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Finding the Smile

By Published On: August 21, 20200 Comments on Finding the Smile


Recently a friend and I were talking about what life was like when we first got into 12-step recovery, and what we needed in order to break the bonds of addiction. I rarely talk about the beginning because frankly most of it is a blur, and it was a few decades ago! All I wanted to do was get off the streets and try to live another day. “Who knows,” I thought, “maybe even I could get a job and start living a normal life too?”

Some days it’s hard to remember I used to spend my time just trying to survive. The idea of a good life seemed too good to dream about. It was definitely out of my reach, and I certainly had done nothing to deserve it. Most days I believed life would always be dark, I would always be an empty human shell walking through this world as dead space. I was fortunate enough to find my way to a 12-step meeting. The only thing I remember about the beginning of my recovery was people were smiling, and some were even laughing. How could that be!?!!

In addiction I had lost the power to choose anything, everything I did was out of habit, whether to feed my addiction, keep a roof over my head, or keep all the secrets and shame hidden. It is exhausting to keep the dark truth of your life under wraps. Yet here I was sitting in meetings, witnessing the exact opposite! What was it about these smiling people that held my attention? Interestingly, they offered me the simplicity of a seed of a greater faith, just a little seed of some belief that maybe, JUST maybe, I could smile someday too.

As my friend and I kept talking about those early days of recovery, I heard myself saying, “Faith is what kept me returning.” Yet I knew it wasn’t faith in the typical way we think about it. As our conversation continued we started asking questions of ourselves. What exactly is faith – then and now? Has it even changed? How has it changed? Where does it come from? How do I get it? Up until when I got clean, I had really only heard of faith within the context of religion or God, yet in the beginning of recovery there was no space for God.

Rather than believing in something I couldn’t see, it was necessary to see something first before believing. I have learned this a foundational piece of my #faith formation.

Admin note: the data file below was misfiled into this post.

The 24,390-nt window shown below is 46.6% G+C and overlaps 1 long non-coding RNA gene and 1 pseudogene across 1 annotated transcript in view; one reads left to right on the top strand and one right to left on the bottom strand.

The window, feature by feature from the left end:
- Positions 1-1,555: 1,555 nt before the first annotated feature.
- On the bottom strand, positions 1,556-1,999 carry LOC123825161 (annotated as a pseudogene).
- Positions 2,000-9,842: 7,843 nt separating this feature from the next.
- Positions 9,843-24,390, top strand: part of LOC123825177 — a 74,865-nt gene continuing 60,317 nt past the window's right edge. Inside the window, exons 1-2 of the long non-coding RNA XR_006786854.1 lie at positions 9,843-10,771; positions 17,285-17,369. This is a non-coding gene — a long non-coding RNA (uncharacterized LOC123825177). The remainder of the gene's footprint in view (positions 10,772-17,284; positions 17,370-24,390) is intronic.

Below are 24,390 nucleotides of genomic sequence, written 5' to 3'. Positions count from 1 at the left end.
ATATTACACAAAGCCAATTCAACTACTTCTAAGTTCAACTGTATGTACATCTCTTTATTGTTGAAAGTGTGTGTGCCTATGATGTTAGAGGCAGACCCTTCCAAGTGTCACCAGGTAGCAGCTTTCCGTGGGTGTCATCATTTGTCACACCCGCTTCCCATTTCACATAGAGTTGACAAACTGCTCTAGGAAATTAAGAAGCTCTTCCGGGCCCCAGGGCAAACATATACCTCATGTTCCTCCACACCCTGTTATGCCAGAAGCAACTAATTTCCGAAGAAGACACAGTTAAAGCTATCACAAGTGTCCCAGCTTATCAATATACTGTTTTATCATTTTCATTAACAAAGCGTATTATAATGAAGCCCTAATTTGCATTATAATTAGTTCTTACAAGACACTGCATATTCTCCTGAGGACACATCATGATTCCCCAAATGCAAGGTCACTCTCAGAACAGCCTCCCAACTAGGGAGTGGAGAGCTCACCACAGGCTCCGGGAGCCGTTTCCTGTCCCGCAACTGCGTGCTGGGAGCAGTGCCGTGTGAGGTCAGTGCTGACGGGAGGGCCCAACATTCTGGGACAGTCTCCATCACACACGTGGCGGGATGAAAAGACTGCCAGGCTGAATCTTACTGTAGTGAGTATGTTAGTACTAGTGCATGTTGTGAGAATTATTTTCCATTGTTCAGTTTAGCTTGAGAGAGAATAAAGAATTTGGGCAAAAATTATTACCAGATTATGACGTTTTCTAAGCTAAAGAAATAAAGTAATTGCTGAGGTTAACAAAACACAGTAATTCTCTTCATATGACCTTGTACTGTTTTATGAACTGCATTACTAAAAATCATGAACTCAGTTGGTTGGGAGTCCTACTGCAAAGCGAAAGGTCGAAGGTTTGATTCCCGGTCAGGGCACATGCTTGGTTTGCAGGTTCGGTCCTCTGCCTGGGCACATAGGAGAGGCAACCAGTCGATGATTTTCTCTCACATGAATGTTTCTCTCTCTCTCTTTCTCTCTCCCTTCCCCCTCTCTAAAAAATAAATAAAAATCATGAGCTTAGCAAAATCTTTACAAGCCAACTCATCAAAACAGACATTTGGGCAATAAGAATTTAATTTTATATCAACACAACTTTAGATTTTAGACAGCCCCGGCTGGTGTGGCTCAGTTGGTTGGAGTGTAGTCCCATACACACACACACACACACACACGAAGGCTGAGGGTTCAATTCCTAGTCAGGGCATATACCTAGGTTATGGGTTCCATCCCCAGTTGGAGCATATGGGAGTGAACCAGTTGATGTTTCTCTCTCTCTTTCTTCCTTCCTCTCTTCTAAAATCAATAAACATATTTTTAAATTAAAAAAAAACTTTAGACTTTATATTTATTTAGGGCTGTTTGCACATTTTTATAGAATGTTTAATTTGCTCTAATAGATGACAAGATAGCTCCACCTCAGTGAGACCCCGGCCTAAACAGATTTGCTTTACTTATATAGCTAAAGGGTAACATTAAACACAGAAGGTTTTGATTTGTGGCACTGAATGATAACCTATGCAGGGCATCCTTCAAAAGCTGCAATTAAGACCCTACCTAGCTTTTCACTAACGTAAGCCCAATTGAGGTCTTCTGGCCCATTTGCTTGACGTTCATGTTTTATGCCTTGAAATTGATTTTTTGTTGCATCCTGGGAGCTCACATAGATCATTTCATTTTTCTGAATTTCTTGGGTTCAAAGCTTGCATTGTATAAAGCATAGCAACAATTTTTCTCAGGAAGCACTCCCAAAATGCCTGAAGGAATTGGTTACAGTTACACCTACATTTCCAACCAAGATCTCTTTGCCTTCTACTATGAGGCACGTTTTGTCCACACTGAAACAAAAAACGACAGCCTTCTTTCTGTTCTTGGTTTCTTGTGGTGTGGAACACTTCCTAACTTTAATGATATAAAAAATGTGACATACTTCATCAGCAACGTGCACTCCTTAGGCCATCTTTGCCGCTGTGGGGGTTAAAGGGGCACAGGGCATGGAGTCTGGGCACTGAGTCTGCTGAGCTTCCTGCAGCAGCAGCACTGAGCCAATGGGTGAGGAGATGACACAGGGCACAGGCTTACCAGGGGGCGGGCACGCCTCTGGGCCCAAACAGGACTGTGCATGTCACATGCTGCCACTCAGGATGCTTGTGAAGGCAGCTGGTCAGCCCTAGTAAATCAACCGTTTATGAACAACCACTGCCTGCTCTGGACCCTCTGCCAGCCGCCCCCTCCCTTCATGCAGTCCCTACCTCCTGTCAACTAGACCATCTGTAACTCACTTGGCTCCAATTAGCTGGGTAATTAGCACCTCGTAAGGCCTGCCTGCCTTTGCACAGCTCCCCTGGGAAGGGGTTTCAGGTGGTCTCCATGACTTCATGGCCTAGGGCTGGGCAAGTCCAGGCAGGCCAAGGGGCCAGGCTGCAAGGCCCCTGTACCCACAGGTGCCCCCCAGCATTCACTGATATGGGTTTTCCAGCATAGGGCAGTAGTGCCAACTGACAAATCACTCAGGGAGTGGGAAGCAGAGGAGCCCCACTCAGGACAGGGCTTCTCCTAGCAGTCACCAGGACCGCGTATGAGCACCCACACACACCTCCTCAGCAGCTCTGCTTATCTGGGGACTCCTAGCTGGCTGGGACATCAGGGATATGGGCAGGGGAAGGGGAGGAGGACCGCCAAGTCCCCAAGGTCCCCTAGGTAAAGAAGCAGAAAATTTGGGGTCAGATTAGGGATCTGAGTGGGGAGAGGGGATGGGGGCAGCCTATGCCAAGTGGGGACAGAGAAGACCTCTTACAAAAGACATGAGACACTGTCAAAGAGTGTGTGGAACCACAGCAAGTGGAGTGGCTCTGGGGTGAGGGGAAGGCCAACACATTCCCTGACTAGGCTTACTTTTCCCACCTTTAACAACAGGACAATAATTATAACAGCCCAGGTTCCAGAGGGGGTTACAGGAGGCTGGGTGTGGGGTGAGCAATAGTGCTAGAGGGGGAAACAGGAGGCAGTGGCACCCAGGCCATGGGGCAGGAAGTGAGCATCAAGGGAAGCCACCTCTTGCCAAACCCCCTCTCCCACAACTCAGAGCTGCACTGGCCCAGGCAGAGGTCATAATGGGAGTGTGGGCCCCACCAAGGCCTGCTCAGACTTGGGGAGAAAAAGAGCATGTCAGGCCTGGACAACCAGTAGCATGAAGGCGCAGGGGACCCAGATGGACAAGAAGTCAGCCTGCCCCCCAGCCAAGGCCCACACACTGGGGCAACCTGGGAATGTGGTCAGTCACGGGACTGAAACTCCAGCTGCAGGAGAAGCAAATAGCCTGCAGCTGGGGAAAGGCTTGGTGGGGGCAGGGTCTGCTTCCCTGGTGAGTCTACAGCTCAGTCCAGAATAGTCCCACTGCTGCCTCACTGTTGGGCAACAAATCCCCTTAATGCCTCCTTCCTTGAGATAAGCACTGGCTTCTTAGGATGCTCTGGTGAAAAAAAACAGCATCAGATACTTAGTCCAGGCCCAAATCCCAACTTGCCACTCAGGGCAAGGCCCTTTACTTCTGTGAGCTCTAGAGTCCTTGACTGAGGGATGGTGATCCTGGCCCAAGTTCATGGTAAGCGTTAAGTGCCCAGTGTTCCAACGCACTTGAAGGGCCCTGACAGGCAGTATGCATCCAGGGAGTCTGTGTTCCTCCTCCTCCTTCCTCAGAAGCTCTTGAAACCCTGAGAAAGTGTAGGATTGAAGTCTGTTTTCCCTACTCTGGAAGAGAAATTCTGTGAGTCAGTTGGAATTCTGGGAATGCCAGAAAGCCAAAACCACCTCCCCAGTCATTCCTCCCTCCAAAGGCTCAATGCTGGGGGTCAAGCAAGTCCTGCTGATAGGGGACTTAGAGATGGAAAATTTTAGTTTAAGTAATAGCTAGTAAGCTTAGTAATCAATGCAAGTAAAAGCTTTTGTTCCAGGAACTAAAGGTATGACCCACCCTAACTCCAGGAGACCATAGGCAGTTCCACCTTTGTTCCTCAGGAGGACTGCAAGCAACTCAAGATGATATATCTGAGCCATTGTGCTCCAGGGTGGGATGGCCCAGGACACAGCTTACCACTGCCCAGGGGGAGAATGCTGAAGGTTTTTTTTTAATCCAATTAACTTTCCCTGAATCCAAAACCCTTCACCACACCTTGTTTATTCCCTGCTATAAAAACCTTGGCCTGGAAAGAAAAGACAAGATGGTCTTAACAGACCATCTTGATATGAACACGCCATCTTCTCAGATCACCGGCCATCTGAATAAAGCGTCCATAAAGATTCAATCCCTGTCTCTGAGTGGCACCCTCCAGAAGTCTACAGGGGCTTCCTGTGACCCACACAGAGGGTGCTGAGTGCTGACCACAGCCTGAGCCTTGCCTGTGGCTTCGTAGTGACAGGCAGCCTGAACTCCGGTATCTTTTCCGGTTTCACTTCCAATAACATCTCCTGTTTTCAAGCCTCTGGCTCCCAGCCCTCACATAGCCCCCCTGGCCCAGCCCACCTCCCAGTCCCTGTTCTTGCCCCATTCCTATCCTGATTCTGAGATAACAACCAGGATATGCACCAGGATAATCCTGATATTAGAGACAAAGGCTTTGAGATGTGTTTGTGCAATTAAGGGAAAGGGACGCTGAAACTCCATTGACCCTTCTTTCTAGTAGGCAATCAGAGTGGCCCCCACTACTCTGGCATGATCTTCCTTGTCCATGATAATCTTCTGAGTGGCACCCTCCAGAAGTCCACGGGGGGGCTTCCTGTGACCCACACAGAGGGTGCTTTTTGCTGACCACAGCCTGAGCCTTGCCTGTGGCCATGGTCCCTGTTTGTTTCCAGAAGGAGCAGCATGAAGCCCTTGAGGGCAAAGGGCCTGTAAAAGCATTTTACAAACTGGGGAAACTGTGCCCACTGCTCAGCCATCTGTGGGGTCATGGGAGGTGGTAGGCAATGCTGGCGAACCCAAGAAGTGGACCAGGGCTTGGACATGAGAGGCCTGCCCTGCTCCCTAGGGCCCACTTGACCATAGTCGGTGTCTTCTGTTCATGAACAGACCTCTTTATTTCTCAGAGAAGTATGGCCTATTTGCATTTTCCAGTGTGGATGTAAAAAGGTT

Most of my life I had heard faith described as believing in something you can’t see, the evidence of things not seen, or as a “knowing.” Frankly, none of that seemed to apply those first few months of getting clean. While I understood it intellectually as a concept, I needed something I could see, touch, taste, smell and hear. Rather than believing in something I couldn’t see, it was necessary to see something first before believing. I have learned over the years, this is a foundational piece of my faith formation.

If I was to stay clean, get healthy physically, mentally, emotional and spiritually, I needed to see some proof that this could work for me too. Very often I hear this kind of thinking as the “wrong” way to do faith, yet I have discovered for some people, and likely for all of us at some point in life, it has been necessary. I don’t deny there is the element of faith that is about taking a leap without necessarily knowing the outcome, this just wasn’t one of those times. I believe it’s a necessary part of my walk of faith, to see something – and then believe. As time ticked by, one day at a time, one month at a time, one year at a time… I watched people smile, become more peaceful, get jobs AND keep them.

I witnessed people falling in love, making friends, making families, and learning to tell the truth. I listened as people told their stories – the WHOLE story – and then get loved up. I heard them talk about their most shame-filled secrets, even illegal activities – and they got loved even harder. Not perfectly or gracefully, but always passionately. This was faith for me.

“Ultimately, faith is no more than the willingness and bravery to be ultimately concerned, fueling that fire of concern with everything that matters. The mystery is that taking the risk to be so ultimately concerned in itself makes us more whole. And what is compassion, but being ultimately concerned about something other than ourselves? In actuality, miracle is the process of ultimate concern, and one aspect of miracle is what happens when love makes us cross over into the sharing of each other’s pain.” – Mark Nepo

I realized faith is a journey, not a destination. It’s not something I get, it’s something that awakens within me. It grows as I grow. Faith is sometimes needing to use my senses to know there is hope. Hope is a future endeavor, it keeps me looking ahead, while faith is right here and now. Faith is the doubt I feel when I need to eventually take a leap into the unknown. Doubt is the foundation of my faith because it enables me to put myself into the hands of another when necessary, knowing that what happens to me in life will, in the end, be right for me.

Faith means I will always find people who are smiling.

Rev. Kelly Isola, MDiv, is a dynamic evolutionary leader, speaker and writer, with a passion and commitment for awakening and inspiring individuals worldwide to a greater realization of their own divinity. She is well-known for her work and teachings of living the two-fold path of an engaged spiritual life – embracing the inner path of wisdom and spiritual healing, as well as demonstrating the outer path of compassionate service. Visit Kelly Isola’s website here.

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